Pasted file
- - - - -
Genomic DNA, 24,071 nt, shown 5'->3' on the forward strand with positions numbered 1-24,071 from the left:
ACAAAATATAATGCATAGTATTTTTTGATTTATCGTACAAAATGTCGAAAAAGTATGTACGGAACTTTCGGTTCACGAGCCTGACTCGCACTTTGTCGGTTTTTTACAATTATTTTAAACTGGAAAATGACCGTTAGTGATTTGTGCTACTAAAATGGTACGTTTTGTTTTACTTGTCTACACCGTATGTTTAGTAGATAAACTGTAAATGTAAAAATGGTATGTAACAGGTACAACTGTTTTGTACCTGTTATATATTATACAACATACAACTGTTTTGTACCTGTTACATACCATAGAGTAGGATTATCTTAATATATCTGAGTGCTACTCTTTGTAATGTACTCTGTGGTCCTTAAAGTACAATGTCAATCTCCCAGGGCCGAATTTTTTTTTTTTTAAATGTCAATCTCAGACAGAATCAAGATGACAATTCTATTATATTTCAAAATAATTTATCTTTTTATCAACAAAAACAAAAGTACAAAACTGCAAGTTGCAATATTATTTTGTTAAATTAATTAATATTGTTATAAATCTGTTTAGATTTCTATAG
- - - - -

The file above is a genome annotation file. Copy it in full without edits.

Genomic DNA, 24,071 nt, shown 5'->3' on the forward strand with positions numbered 1-24,071 from the left:
ACAAAATATAATGCATAGTATTTTTTGATTTATCGTACAAAATGTCGAAAAAGTATGTACGGAACTTTCGGTTCACGAGCCTGACTCGCACTTTGTCGGTTTTTTACAATTATTTTAAACTGGAAAATGACCGTTAGTGATTTGTGCTACTAAAATGGTACGTTTTGTTTTACTTGTCTACACCGTATGTTTAGTAGATAAACTGTAAATGTAAAAATGGTATGTAACAGGTACAACTGTTTTGTACCTGTTATATATTATACAACATACAACTGTTTTGTACCTGTTACATACCATAGAGTAGGATTATCTTAATATATCTGAGTGCTACTCTTTGTAATGTACTCTGTGGTCCTTAAAGTACAATGTCAATCTCCCAGGGCCGAATTTTTTTTTTTTTAAATGTCAATCTCAGACAGAATCAAGATGACAATTCTATTATATTTCAAAATAATTTATCTTTTTATCAACAAAAACAAAAGTACAAAACTGCAAGTTGCAATATTATTTTGTTAAATTAATTAATATTGTTATAAATCTGTTTAGATTTCTATAG